Thursday, December 25, 2014

A First Nations Retelling of the Christmas Story

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One final Christmas Day post!

I had begun writing a longer post about this earlier this month, but apparently lost it before saving it.  Anyway, I wanted to get this online during the Christmas season.  

The Birth of the Chosen One is a forty-four page paraphrase of the story of Jesus' birth taken from Matthew and Luke.  The text is taken from the First Nations Version Project (FNV) by Terry Wildman.  Terry is of Ojibwe (Chippewa) and Yaqui ancestry. He is a recording artist, songwriter, storyteller, speaker and published writer. Terry is also the "Chief" of Rain Ministries, a nonprofit organization based in Arizona. Since the year 2000 as "RainSong" he and his wife Darlene have invested their lives in sharing the message of Jesus with Native Americans. 

The book's child-like illustrations were created by artist Ramone Romero of Cherokee and Aztec ancestry.  To see more examples of his artwork for the FNV, click here.

Terry Wildman writes:

The word “translation” doesn’t really describe this project; it is more of retelling of the Scriptures in the tradition of the storytellers of oral cultures—some might call it a paraphrase. It is similar, in concept, to The Message by Eugene Peterson or The Living Bible by Kenneth N. Taylor. But, it is different in the sense that it attempts to convey the rhythm and feel of an oral storyteller.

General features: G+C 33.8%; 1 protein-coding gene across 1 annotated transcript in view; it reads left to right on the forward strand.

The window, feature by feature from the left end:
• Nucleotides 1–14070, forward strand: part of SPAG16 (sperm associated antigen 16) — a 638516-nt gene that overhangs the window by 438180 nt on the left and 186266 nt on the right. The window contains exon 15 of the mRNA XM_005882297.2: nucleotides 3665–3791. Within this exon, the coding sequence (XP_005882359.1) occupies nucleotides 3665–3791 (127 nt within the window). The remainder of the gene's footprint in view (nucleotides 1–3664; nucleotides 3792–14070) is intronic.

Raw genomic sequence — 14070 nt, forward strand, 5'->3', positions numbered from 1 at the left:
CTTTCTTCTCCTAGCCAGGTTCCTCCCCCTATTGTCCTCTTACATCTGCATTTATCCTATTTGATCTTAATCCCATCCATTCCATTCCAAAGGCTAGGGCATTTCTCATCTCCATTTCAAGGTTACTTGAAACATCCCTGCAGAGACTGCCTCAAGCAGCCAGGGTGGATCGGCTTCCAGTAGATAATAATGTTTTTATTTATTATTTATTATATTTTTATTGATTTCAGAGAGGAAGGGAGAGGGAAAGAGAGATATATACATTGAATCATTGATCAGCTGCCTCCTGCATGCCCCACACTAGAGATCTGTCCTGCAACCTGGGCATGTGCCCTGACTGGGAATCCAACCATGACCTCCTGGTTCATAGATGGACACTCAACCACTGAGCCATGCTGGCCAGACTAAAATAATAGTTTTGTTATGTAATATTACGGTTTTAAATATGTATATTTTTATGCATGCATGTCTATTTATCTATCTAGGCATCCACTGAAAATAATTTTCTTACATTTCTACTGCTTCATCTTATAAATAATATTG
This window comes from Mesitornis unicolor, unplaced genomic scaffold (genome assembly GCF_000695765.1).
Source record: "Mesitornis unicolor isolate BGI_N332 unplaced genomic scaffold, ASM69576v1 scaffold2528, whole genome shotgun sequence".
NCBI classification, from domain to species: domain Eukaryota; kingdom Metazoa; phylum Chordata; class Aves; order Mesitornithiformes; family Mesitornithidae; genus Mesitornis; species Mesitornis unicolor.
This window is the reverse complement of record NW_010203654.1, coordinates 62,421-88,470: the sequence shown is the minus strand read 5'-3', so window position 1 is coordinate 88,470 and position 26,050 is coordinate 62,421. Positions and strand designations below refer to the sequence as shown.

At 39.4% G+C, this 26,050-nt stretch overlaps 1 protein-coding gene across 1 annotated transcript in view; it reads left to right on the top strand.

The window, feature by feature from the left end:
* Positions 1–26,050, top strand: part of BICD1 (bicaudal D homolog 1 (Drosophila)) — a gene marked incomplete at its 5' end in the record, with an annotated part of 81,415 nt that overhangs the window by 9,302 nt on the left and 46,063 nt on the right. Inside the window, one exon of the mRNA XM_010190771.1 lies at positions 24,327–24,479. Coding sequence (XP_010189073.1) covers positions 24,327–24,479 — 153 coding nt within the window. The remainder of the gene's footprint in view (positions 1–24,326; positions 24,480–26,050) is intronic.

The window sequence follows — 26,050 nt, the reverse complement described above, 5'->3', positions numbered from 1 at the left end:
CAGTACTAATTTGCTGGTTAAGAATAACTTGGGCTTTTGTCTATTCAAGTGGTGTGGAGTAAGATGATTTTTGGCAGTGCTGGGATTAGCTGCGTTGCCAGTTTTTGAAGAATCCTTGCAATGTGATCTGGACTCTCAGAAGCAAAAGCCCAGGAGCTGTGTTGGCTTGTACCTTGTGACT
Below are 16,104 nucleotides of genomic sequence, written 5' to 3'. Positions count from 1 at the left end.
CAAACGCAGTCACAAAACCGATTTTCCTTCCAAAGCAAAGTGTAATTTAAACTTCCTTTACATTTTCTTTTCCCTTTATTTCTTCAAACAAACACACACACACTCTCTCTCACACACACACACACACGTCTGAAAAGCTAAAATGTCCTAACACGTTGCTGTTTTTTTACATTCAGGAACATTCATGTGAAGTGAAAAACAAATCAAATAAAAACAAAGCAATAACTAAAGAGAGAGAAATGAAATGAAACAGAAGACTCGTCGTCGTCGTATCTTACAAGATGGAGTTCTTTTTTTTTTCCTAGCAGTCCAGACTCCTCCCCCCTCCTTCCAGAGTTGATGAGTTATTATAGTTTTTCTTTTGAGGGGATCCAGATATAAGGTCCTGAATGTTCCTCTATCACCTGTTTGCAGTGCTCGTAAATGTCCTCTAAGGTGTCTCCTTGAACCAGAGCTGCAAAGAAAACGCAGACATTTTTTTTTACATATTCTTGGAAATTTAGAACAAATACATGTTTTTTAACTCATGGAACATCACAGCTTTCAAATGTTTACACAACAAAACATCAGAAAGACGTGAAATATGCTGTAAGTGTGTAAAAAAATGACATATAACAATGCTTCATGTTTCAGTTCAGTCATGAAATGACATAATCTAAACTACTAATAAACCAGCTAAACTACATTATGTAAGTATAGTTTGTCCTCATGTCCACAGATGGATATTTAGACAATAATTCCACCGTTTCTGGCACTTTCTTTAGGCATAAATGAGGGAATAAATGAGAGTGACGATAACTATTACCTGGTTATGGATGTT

The FNV is not intended to replace standard translations but to present the scriptures with word textures and choices that relate in a general way to Native Americans and other First Nations English speaking people. It is also not intended to be culturally or tribally specific. 

My intent is to retell, in the tradition of the oral cultures, the story of the Bible. In doing so, I draw on the 15 years of experience I share in relationship with many Native Americans, and also from the 30 years of ministry experience which has included in depth bible study and theological reflection.  In the eyes of many this may not qualify me, but I am not looking for the praise of people or their opinions. However, I am open to constructive critique from others. 

This retelling is personal, as it reflects my own experience and perspectives. Stories are traditionally told in ways that are unique to the storyteller and meaningful to the listeners, drawing from history, tradition and experience. A storyteller will insure the essence of the story is preserved without the need to present a strict word for word recital.

You can listen here to a sample from the First Nations Version, taken from a narrated CD recording with Cedar flutes in the background blended with drums, rattles, and a sound-scape of Earth tones.  For more information about the CD, click here.  You can also order a FNV harmony of all four Gospels called When the Great Spirit Walked Among Us.

1 comment:

  1. Thank you for letting people know about this project. Nicely done!